What is left around the lake now, is a big slide sitting about a hundreds meters from the edge of the water, a mini-jetty surrounded with half-sunken boats, and a rusty shed full of strange sand-suitable vehicles. Predictably, the small number of people present on the property were all around that shed, lining up for what appeared to be crazy-fast drives around the edge of the desert. It did look cool, I’m not gonna lie. They were those open-roofed Jeep kinds of thing, with roll cages and safety belts that go in a cross over your chest like a rally driver. But no! It was not to be! This was not why we came to the fame Taklamakan desert! We came for the true/real/genuine experience of riding camels, and we stick to our guns. (Read: we only didn’t do it because they wouldn’t let you drive yourself. Which now that I think about it is probably a very good thing.)

So anyways, we moved upwards (literally, up the hill) and onwards, to meet our trek guide and our new humpback buddies.

Ok. So the first thing you need to know about camels, IS THAT THEY LOOK FUCKING HILARIOUS!!!


To begin with, humps. I DON’T EVEN NEED TO SAY ANY MORE. HUMPS!!! They are surprisingly fluffy, though. Really, I mean, almost plush.

Seriously, I’m ending this first part of the story here, just so that you have time to digest how awesome camels are. I mean, come on. I’ve rode horses a few times before, and I really loved it, but I think maybe I am a camel kid at heart. There is something really majestic AWESOME about these creatures. Apart from when they spit, which is SERIOUSLY GROSS AND DISGUSTING. Also, if they have to pee when they are sitting down, they kind of pee all over their own legs. Lol, that’s some silly animal design right there, creatoroftheuniverse – what were you thinking? Also, they look eternally and simultaneously perplexed, bored, and kind of ugly. I could make jokes associating camels to British people, because they both share shocking lack of dental hygiene, but camels take the bad-teeth thing to a whole new level. I mean, of course it doesn’t help that they have bottle caps stuck through their noses, but there really isn’t an excuse for how ridiculous these animals are in general.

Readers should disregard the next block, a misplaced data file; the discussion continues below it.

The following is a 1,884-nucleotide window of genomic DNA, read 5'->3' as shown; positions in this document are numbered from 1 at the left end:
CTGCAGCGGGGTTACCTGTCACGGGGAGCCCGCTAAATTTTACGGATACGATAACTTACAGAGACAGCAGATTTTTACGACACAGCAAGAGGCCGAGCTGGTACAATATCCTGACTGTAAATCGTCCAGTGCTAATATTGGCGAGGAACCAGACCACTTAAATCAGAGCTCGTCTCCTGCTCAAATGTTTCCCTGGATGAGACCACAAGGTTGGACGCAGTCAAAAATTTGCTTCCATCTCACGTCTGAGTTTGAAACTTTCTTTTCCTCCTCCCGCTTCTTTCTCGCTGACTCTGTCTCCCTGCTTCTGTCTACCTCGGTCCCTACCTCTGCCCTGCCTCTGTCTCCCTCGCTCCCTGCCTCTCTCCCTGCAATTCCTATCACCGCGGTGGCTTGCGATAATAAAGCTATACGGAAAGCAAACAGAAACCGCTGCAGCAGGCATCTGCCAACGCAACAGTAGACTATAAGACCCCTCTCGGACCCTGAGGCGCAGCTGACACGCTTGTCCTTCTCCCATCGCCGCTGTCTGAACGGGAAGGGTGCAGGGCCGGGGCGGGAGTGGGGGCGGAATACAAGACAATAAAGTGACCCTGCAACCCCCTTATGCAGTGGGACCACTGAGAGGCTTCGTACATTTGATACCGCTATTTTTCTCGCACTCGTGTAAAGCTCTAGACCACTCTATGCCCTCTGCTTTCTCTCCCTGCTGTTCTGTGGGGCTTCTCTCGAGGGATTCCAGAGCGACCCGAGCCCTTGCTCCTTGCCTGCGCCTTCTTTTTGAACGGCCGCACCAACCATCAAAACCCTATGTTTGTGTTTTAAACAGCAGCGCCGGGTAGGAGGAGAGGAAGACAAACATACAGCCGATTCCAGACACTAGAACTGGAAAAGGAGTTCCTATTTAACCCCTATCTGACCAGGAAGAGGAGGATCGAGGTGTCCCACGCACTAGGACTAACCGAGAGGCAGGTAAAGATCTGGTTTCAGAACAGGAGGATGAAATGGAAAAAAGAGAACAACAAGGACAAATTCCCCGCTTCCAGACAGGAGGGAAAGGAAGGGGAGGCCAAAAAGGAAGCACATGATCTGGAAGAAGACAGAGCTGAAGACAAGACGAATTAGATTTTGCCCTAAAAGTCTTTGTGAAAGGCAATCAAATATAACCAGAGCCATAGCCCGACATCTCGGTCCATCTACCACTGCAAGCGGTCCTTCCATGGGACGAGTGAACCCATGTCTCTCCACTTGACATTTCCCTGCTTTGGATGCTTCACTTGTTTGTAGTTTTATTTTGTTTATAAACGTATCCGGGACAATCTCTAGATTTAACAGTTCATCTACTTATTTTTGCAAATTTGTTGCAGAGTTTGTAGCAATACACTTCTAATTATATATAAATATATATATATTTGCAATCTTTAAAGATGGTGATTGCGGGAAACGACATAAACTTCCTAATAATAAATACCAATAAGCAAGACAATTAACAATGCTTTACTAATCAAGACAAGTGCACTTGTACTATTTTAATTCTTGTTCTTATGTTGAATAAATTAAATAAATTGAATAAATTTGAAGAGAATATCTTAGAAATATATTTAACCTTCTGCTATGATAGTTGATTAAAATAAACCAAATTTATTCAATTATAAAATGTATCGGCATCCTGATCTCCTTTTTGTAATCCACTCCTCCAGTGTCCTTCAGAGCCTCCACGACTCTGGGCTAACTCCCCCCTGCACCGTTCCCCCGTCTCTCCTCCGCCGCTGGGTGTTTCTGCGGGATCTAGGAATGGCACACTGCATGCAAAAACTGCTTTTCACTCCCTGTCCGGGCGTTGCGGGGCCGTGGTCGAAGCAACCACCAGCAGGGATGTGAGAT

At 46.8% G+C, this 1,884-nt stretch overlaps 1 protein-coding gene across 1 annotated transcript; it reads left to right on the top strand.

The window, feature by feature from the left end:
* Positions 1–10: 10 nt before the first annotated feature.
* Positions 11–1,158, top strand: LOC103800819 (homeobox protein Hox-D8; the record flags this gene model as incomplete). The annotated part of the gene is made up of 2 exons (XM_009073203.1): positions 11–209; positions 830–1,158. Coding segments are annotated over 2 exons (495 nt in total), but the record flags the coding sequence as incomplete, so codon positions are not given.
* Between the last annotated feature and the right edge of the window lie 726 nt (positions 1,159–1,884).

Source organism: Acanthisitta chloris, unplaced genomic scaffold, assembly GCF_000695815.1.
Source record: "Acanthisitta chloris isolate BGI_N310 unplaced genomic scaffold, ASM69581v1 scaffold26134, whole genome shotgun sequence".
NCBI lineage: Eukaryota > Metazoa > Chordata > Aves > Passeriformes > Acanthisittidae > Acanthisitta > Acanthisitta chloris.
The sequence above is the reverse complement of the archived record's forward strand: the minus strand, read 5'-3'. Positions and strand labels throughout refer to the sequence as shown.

Definitely. Creatoroftheuniverse must have fallen-asleep-at-the-wheel when these guys came off the conveyor belt. Or ran out of that fancy being-making-clay options, and then had too many beers and mooshed the leftovers all together then accidentally sat on it all. Okay metaphor too far, but however these things came to be, you have to agree, that they are a strange species.  

And I'll also just leave you with this photo to prove how hot we are. TWINS!


  1. I totally dropped down from my chair. lol.

  2. Please, PLease PLEase! DO NOT make that face when the wind is up . . . not even a LOVING MOther could LOVE that!!!! Only joking . . . MaYBE?
    What is very scary is that even your jumpers match . . .very COOL!

  3. Hi!
    I saw yr blog on a cmmt in the sartorialist blog...i went to the same place on a trip on the silk road, in 2007...liked it a lot!

  4. wow great post! and i loled at your tags as well XD